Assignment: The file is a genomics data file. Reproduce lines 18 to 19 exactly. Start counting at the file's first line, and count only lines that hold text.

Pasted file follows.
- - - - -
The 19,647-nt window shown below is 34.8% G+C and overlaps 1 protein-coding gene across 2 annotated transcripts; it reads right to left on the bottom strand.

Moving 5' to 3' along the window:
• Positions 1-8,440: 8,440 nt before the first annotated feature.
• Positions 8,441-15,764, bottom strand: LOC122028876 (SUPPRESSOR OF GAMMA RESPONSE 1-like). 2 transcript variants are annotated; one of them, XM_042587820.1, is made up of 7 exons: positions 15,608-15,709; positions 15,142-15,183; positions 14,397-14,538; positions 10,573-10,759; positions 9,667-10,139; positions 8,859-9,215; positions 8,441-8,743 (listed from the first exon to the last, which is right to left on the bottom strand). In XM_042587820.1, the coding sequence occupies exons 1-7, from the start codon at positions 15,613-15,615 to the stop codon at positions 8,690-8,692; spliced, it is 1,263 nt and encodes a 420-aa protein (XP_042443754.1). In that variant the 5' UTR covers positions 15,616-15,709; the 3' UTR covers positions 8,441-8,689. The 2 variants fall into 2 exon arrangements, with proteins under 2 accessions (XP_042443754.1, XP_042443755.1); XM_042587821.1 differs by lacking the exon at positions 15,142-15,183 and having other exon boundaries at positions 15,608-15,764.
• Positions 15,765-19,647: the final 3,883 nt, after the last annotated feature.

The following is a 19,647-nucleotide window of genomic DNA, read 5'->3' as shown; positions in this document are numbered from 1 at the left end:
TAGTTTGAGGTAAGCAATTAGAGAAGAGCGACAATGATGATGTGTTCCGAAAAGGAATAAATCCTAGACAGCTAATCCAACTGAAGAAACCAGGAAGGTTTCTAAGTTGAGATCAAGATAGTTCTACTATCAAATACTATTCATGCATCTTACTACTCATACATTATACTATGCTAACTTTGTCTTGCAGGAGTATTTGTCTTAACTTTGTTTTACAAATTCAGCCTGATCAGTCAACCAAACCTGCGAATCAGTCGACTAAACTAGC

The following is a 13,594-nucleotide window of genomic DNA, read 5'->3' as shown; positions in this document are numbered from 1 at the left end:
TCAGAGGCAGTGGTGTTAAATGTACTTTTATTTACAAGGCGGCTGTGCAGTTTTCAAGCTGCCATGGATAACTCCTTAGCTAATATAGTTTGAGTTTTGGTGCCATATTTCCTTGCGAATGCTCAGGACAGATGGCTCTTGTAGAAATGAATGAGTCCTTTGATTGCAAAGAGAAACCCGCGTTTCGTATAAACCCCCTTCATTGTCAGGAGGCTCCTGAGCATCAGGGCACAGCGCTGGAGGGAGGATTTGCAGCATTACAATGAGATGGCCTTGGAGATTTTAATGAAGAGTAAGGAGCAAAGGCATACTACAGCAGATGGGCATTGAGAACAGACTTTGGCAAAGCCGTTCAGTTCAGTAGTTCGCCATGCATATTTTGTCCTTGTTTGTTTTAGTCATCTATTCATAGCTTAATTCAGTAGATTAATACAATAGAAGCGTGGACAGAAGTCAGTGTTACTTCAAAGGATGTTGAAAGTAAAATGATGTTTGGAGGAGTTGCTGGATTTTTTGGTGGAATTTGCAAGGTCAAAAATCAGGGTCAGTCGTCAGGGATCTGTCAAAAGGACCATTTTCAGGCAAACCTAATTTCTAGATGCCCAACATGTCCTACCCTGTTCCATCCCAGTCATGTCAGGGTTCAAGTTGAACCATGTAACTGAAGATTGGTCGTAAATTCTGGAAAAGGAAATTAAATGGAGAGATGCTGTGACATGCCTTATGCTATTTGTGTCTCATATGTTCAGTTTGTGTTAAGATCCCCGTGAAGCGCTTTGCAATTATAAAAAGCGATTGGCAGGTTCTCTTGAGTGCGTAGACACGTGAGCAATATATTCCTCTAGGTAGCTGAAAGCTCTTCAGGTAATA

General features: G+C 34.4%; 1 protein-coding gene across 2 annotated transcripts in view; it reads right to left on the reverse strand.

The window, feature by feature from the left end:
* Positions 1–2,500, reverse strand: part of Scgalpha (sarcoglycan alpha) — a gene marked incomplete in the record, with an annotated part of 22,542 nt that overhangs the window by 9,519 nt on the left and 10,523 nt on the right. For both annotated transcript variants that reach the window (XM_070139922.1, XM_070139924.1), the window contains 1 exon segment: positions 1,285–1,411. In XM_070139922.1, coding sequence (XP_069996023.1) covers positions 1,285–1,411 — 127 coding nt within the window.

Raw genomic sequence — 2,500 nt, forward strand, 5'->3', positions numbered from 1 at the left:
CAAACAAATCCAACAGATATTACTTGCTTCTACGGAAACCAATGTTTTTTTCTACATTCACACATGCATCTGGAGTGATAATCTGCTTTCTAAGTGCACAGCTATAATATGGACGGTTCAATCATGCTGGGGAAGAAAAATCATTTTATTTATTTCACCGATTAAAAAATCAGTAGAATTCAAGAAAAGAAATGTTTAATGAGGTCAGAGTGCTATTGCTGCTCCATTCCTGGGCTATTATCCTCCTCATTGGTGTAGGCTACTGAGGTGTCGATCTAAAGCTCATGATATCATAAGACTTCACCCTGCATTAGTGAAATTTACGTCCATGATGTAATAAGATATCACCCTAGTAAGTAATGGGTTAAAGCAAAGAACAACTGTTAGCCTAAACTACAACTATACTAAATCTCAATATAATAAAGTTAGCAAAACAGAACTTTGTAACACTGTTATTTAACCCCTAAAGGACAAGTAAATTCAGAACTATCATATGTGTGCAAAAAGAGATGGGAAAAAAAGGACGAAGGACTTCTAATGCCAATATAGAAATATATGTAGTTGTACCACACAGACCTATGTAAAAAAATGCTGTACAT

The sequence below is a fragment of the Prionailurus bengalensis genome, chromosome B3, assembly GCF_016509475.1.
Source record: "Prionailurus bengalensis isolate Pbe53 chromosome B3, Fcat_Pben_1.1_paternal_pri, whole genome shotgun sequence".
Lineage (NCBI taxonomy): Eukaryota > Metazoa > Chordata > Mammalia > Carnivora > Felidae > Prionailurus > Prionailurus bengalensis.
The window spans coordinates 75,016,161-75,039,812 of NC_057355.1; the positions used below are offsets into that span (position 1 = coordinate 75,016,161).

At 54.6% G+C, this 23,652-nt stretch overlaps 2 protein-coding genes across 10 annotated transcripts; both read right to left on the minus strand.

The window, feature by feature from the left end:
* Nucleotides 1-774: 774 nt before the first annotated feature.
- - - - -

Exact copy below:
The window spans coordinates 75,016,161-75,039,812 of NC_057355.1; the positions used below are offsets into that span (position 1 = coordinate 75,016,161).

At 54.6% G+C, this 23,652-nt stretch overlaps 2 protein-coding genes across 10 annotated transcripts; both read right to left on the minus strand.